The energy transition can no longer be decoupled from a just transition. Both need to exist simultaneously. A just energy transition must encompass the delivery of a fair and inclusive shift to a renewables-based energy system that provides equitable opportunities for all. This side event will explore the opportunities that arise from implementation of Just Energy Transition Partnerships (JETPs), including workforce development, productive uses of energy for local communities and improved gender equality. The event will spotlight successful community engagement models that empower local populations to actively participate in renewable energy projects in order to achieve a just energy transition. 

10:00-11:15 Implementing a Plan of Action: Investing in Grids as an Energy Transition Enabler (Ground Floor)

Ageing, insufficient and disconnected grid infrastructure is a risk that needs to be addressed globally to avoid slowing down the energy transition. Governments should mandate and support the build-up of the electricity grid networks to integrate large and growing volumes of renewable energies. The renewables industry needs a strong and long-term commitment. Technical and regulatory barriers to renewables integration persist and are growing.

This panel will stress the urgency of addressing these risks with increased planning, urgent scaling of investment and buildout both at transmission and distribution level to deploy RE technologies more efficiently and sustainability. The event will discuss new types of partnerships between the private sector and governments to expand grids that would safeguard the strategic value of grids as national security assets.

African governments and project developers have made ambitious plans for green hydrogen and its derivatives to ensure that the region’s green hydrogen potential can be reached. This session will showcase the flagship policies and projects that are not only key to reaching net zero, but also ensuring that citizens can benefit from increased renewable energy access, clean water supply and green jobs.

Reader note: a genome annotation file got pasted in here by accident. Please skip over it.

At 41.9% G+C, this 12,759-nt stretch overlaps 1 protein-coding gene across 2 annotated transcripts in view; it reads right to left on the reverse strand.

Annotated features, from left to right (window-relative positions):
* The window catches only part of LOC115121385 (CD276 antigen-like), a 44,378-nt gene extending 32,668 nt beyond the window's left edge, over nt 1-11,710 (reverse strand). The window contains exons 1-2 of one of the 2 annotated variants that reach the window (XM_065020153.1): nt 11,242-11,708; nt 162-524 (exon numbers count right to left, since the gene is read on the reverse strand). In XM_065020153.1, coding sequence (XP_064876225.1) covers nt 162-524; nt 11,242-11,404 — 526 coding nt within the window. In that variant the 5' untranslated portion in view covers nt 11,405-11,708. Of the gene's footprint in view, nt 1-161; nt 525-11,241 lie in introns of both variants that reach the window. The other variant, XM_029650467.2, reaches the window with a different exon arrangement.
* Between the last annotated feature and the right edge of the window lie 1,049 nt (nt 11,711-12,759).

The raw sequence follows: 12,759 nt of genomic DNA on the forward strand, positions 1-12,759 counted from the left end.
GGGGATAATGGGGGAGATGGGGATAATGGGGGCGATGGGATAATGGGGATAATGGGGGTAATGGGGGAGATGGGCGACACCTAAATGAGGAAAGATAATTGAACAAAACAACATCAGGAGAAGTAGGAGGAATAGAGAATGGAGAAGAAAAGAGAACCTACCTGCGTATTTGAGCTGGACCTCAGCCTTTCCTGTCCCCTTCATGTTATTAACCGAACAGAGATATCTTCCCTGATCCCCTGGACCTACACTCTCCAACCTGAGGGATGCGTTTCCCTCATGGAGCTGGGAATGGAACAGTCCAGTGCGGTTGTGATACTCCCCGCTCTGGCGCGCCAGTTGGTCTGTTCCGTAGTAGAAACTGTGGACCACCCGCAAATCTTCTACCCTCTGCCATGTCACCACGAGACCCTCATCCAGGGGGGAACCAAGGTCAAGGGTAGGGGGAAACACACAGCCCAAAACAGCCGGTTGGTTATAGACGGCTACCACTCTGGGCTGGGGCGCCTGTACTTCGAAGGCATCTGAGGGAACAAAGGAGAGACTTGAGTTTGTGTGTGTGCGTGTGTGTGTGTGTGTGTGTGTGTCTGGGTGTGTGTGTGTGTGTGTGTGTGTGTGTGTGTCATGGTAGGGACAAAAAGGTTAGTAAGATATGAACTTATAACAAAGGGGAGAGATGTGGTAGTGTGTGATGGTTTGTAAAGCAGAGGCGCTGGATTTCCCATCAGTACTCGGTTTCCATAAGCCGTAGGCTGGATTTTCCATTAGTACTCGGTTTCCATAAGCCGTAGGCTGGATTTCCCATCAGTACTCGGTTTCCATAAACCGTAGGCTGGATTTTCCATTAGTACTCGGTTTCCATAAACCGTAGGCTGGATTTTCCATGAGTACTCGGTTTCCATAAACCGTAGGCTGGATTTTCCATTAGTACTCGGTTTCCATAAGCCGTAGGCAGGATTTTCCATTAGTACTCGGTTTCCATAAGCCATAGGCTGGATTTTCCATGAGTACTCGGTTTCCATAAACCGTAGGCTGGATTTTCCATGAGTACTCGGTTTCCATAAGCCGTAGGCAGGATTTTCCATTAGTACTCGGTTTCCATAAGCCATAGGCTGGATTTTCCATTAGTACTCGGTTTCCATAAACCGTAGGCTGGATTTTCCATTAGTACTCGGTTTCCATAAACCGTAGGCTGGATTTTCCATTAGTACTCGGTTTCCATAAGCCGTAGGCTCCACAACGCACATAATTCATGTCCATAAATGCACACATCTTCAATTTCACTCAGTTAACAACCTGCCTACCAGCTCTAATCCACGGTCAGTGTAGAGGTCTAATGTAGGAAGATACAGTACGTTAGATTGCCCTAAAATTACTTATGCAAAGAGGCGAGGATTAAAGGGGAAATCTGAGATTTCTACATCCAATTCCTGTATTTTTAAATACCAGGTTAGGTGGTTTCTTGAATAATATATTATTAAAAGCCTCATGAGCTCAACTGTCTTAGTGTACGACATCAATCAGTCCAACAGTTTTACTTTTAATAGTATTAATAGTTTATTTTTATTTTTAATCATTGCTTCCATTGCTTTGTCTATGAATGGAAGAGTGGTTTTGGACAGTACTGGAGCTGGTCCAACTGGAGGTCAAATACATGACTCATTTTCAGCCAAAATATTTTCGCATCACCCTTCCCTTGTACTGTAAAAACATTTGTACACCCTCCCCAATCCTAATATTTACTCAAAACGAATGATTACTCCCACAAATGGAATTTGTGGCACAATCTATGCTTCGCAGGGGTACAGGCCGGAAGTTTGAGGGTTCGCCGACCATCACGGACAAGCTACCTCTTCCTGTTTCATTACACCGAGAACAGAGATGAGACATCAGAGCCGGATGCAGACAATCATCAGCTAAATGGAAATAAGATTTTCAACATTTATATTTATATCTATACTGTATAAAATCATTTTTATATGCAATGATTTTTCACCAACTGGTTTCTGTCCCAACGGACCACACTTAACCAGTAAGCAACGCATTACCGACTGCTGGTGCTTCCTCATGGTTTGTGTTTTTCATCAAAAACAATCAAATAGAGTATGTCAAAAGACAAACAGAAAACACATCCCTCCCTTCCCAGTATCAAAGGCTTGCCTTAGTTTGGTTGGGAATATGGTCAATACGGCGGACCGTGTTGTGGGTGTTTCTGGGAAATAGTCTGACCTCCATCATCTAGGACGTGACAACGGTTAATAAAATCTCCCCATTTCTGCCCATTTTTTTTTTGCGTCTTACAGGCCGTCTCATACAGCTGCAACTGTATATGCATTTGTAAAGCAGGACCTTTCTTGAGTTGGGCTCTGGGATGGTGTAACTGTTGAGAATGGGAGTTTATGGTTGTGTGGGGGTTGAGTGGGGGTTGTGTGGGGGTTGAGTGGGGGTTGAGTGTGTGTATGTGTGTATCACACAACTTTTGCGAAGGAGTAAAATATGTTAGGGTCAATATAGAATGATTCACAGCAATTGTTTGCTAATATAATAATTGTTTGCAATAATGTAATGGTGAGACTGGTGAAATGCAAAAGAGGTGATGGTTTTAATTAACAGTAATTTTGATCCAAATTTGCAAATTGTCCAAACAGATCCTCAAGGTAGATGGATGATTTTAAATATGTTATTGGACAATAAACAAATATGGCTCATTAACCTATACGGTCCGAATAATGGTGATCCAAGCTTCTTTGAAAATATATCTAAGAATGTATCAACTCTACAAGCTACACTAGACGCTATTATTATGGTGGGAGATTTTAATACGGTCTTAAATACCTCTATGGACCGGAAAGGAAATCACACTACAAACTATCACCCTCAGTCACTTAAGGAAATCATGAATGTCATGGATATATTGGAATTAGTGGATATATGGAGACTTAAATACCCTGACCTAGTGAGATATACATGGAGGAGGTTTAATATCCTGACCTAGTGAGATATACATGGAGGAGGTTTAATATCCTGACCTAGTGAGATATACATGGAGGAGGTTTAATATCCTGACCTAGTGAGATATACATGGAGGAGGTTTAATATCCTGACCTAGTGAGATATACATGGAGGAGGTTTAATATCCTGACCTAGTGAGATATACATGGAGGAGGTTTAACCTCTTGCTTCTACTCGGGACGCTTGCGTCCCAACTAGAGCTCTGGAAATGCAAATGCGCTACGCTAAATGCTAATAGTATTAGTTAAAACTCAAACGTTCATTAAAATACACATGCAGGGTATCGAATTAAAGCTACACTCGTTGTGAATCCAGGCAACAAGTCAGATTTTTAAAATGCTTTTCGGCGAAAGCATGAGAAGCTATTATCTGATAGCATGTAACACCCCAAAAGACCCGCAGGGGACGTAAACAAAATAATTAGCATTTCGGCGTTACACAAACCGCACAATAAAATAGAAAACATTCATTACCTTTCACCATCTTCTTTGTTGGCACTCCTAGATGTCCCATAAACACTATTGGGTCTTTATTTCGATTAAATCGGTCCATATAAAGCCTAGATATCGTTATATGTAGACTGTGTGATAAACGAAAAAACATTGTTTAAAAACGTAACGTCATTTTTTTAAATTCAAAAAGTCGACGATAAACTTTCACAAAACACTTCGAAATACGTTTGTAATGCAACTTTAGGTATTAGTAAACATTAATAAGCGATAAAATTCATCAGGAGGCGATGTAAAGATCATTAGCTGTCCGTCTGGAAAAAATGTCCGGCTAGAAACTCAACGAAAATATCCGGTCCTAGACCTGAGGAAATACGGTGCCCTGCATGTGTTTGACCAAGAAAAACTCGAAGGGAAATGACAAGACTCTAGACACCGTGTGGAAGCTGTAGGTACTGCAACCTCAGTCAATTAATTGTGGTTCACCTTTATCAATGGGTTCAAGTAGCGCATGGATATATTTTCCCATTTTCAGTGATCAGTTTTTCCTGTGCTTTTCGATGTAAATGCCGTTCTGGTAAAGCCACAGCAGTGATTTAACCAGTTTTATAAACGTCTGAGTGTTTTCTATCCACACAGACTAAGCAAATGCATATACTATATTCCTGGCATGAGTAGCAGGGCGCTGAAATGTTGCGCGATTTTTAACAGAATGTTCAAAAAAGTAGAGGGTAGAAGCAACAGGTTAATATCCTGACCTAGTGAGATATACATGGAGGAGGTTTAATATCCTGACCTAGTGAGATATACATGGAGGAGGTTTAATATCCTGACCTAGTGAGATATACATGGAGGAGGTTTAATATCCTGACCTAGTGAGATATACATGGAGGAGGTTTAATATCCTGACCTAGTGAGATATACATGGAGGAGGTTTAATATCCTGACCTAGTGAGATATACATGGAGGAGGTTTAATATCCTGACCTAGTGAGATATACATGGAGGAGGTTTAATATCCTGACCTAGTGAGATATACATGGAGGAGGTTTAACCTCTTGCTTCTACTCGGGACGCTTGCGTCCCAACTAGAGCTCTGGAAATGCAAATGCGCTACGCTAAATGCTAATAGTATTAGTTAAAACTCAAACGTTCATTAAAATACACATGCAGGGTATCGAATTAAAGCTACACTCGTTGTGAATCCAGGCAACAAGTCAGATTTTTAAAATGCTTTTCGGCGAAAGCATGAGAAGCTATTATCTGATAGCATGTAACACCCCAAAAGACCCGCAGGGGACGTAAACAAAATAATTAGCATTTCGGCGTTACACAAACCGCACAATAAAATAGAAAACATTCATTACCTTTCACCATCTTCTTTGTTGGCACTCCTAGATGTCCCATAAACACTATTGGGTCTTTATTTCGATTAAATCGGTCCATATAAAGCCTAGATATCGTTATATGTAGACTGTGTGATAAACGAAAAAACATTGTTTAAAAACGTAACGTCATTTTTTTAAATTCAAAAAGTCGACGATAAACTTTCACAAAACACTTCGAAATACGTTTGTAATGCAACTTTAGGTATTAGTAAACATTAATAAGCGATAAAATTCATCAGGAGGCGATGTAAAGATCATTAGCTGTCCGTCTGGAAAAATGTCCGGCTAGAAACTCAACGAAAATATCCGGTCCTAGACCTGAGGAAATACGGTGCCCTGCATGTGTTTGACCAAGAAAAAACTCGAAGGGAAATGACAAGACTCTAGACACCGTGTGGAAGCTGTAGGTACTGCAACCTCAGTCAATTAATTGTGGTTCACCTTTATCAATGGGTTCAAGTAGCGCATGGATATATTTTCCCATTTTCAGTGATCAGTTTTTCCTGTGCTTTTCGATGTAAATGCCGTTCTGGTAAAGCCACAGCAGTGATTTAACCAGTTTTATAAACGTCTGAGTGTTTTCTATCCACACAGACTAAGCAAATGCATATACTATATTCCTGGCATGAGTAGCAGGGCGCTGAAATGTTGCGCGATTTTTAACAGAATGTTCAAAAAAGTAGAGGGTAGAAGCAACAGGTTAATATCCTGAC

The coming decade will be crucial to mitigate climate change, and a just pathway to net zero will not be possible without green hydrogen. With high renewables potential and significant import and consumption of hydrogen and ammonia, the Asia Pacific region is uniquely positioned to produce green hydrogen competitively, to decarbonize industries which are hard to electrify and to ensure energy security and self-sufficiency. This event will bring together government and industry leaders in Asia to launch the Asia Green Hydrogen Alliance to intensify collaboration and supercharge development of green hydrogen projects in the region. The Alliance will enable regional collaboration to scale up green hydrogen markets and trade, design appropriate policies and attract investment.

10:00-11:15 Promoting Biodiversity in Renewables: Fostering Nature-Positive Energy Solutions (Ground Floor)

More information soon.